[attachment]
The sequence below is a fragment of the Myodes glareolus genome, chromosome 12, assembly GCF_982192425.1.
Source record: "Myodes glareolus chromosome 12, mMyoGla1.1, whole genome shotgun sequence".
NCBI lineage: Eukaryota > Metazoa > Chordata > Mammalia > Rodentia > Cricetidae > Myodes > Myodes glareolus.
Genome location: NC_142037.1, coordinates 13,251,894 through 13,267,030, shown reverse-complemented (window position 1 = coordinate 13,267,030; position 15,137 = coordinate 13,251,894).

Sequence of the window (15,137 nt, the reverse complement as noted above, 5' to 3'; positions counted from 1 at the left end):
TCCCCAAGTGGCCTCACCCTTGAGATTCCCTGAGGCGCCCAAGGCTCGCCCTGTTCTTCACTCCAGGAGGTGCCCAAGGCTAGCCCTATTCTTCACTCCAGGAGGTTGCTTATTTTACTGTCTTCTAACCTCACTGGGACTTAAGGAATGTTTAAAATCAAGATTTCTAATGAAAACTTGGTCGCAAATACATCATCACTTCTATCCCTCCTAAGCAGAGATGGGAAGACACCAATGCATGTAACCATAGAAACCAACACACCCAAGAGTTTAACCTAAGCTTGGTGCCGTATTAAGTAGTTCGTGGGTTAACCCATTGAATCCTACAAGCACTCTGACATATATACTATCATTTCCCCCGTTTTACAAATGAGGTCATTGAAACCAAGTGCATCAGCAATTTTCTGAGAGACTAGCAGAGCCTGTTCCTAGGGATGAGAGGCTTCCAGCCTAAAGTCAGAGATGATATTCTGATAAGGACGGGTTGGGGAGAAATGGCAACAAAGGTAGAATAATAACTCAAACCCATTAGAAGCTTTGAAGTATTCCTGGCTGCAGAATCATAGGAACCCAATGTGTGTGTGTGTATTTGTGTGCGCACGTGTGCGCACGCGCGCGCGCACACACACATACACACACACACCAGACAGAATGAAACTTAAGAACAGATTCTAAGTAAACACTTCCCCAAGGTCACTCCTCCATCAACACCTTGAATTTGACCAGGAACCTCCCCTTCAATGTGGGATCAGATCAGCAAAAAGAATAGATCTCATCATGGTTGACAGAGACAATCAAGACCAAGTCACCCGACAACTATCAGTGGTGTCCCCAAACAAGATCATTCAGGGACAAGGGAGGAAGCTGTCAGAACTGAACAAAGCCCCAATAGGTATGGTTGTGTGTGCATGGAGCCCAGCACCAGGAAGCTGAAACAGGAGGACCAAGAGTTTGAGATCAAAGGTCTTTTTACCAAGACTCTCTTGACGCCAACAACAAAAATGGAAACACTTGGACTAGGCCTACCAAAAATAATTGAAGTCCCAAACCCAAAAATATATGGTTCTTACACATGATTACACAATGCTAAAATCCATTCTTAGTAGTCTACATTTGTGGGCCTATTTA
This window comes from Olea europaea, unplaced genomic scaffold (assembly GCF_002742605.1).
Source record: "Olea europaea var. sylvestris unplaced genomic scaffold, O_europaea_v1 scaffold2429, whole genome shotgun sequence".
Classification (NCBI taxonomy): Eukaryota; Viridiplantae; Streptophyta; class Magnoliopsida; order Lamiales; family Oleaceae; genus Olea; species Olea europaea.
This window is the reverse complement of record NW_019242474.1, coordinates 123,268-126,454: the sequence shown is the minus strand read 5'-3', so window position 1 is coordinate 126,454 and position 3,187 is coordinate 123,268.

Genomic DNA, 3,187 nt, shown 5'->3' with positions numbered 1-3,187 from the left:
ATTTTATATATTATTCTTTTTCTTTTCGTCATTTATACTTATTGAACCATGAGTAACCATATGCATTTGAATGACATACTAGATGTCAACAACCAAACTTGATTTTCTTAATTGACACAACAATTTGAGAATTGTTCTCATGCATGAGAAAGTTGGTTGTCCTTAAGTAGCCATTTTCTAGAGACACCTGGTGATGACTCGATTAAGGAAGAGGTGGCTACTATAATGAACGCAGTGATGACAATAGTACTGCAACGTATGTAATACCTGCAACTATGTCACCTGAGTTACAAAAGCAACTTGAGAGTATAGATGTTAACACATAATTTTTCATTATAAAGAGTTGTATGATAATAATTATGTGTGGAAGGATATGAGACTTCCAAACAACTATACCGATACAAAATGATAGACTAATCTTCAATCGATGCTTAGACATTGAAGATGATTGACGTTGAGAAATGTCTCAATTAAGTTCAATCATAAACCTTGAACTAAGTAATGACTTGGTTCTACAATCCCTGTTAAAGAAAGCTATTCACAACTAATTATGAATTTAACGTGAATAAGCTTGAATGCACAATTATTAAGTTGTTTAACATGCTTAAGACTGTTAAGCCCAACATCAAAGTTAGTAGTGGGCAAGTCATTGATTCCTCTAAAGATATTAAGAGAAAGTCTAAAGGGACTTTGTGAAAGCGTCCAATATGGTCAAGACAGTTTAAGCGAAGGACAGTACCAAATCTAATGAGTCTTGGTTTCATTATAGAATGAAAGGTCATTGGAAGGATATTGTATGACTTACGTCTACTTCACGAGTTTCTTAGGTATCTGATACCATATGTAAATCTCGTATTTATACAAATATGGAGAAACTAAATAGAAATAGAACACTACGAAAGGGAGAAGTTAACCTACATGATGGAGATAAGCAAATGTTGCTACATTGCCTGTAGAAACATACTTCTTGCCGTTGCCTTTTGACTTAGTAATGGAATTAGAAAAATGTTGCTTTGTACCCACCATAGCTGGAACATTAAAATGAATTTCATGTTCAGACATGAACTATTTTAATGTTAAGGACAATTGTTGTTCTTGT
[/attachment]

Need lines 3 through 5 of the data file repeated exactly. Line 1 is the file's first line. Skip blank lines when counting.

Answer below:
NCBI lineage: Eukaryota > Metazoa > Chordata > Mammalia > Rodentia > Cricetidae > Myodes > Myodes glareolus.
Genome location: NC_142037.1, coordinates 13,251,894 through 13,267,030, shown reverse-complemented (window position 1 = coordinate 13,267,030; position 15,137 = coordinate 13,251,894).

Sequence of the window (15,137 nt, the reverse complement as noted above, 5' to 3'; positions counted from 1 at the left end):